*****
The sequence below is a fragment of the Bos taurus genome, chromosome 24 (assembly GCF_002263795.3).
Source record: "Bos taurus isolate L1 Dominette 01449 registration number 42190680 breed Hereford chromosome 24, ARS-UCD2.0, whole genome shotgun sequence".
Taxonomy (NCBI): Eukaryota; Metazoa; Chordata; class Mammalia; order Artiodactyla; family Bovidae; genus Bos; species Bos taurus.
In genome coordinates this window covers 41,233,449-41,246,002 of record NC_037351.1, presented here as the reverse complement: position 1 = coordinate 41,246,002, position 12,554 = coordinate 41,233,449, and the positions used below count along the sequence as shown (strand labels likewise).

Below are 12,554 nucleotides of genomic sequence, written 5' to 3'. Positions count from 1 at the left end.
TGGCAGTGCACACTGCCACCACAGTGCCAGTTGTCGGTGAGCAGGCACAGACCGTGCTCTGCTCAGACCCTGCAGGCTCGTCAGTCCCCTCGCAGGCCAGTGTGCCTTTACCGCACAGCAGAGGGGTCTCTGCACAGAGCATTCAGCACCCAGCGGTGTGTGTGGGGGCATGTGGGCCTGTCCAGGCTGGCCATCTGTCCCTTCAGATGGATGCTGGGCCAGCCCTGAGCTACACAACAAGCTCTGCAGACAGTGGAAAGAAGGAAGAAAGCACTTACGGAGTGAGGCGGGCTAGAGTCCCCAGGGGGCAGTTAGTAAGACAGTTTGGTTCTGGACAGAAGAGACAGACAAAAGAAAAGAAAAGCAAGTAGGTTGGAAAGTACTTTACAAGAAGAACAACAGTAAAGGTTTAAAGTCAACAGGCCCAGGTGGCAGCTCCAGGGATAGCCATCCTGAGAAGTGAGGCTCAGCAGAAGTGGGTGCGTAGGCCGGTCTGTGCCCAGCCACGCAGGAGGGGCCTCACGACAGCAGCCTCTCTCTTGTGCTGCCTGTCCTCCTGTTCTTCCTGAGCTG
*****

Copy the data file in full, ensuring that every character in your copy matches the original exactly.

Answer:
The sequence below is a fragment of the Bos taurus genome, chromosome 24 (assembly GCF_002263795.3).
Source record: "Bos taurus isolate L1 Dominette 01449 registration number 42190680 breed Hereford chromosome 24, ARS-UCD2.0, whole genome shotgun sequence".
Taxonomy (NCBI): Eukaryota; Metazoa; Chordata; class Mammalia; order Artiodactyla; family Bovidae; genus Bos; species Bos taurus.
In genome coordinates this window covers 41,233,449-41,246,002 of record NC_037351.1, presented here as the reverse complement: position 1 = coordinate 41,246,002, position 12,554 = coordinate 41,233,449, and the positions used below count along the sequence as shown (strand labels likewise).

Below are 12,554 nucleotides of genomic sequence, written 5' to 3'. Positions count from 1 at the left end.
TGGCAGTGCACACTGCCACCACAGTGCCAGTTGTCGGTGAGCAGGCACAGACCGTGCTCTGCTCAGACCCTGCAGGCTCGTCAGTCCCCTCGCAGGCCAGTGTGCCTTTACCGCACAGCAGAGGGGTCTCTGCACAGAGCATTCAGCACCCAGCGGTGTGTGTGGGGGCATGTGGGCCTGTCCAGGCTGGCCATCTGTCCCTTCAGATGGATGCTGGGCCAGCCCTGAGCTACACAACAAGCTCTGCAGACAGTGGAAAGAAGGAAGAAAGCACTTACGGAGTGAGGCGGGCTAGAGTCCCCAGGGGGCAGTTAGTAAGACAGTTTGGTTCTGGACAGAAGAGACAGACAAAAGAAAAGAAAAGCAAGTAGGTTGGAAAGTACTTTACAAGAAGAACAACAGTAAAGGTTTAAAGTCAACAGGCCCAGGTGGCAGCTCCAGGGATAGCCATCCTGAGAAGTGAGGCTCAGCAGAAGTGGGTGCGTAGGCCGGTCTGTGCCCAGCCACGCAGGAGGGGCCTCACGACAGCAGCCTCTCTCTTGTGCTGCCTGTCCTCCTGTTCTTCCTGAGCTG